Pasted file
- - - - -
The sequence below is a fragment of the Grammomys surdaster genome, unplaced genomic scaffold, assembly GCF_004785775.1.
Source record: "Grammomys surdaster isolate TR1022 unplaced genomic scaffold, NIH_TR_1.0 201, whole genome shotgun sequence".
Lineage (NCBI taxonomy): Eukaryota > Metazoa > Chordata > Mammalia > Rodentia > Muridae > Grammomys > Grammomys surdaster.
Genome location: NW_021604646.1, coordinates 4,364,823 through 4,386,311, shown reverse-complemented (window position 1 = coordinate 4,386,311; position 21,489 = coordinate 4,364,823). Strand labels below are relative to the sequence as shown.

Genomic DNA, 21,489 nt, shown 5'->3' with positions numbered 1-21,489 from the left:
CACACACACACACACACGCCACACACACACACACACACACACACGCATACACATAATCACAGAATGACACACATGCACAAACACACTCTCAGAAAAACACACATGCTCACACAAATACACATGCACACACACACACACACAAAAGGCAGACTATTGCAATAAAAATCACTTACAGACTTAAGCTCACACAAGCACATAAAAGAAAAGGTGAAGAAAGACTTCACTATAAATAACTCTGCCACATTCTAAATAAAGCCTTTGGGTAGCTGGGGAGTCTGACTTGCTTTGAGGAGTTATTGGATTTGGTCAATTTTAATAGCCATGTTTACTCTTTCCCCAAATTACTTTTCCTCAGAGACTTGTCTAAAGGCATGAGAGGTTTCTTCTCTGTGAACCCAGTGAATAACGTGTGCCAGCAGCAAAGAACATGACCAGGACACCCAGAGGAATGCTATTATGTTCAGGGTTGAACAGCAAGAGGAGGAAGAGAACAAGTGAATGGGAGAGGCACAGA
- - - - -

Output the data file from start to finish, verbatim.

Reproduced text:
The sequence below is a fragment of the Grammomys surdaster genome, unplaced genomic scaffold, assembly GCF_004785775.1.
Source record: "Grammomys surdaster isolate TR1022 unplaced genomic scaffold, NIH_TR_1.0 201, whole genome shotgun sequence".
Lineage (NCBI taxonomy): Eukaryota > Metazoa > Chordata > Mammalia > Rodentia > Muridae > Grammomys > Grammomys surdaster.
Genome location: NW_021604646.1, coordinates 4,364,823 through 4,386,311, shown reverse-complemented (window position 1 = coordinate 4,386,311; position 21,489 = coordinate 4,364,823). Strand labels below are relative to the sequence as shown.

Genomic DNA, 21,489 nt, shown 5'->3' with positions numbered 1-21,489 from the left:
CACACACACACACACACGCCACACACACACACACACACACACACGCATACACATAATCACAGAATGACACACATGCACAAACACACTCTCAGAAAAACACACATGCTCACACAAATACACATGCACACACACACACACACAAAAGGCAGACTATTGCAATAAAAATCACTTACAGACTTAAGCTCACACAAGCACATAAAAGAAAAGGTGAAGAAAGACTTCACTATAAATAACTCTGCCACATTCTAAATAAAGCCTTTGGGTAGCTGGGGAGTCTGACTTGCTTTGAGGAGTTATTGGATTTGGTCAATTTTAATAGCCATGTTTACTCTTTCCCCAAATTACTTTTCCTCAGAGACTTGTCTAAAGGCATGAGAGGTTTCTTCTCTGTGAACCCAGTGAATAACGTGTGCCAGCAGCAAAGAACATGACCAGGACACCCAGAGGAATGCTATTATGTTCAGGGTTGAACAGCAAGAGGAGGAAGAGAACAAGTGAATGGGAGAGGCACAGA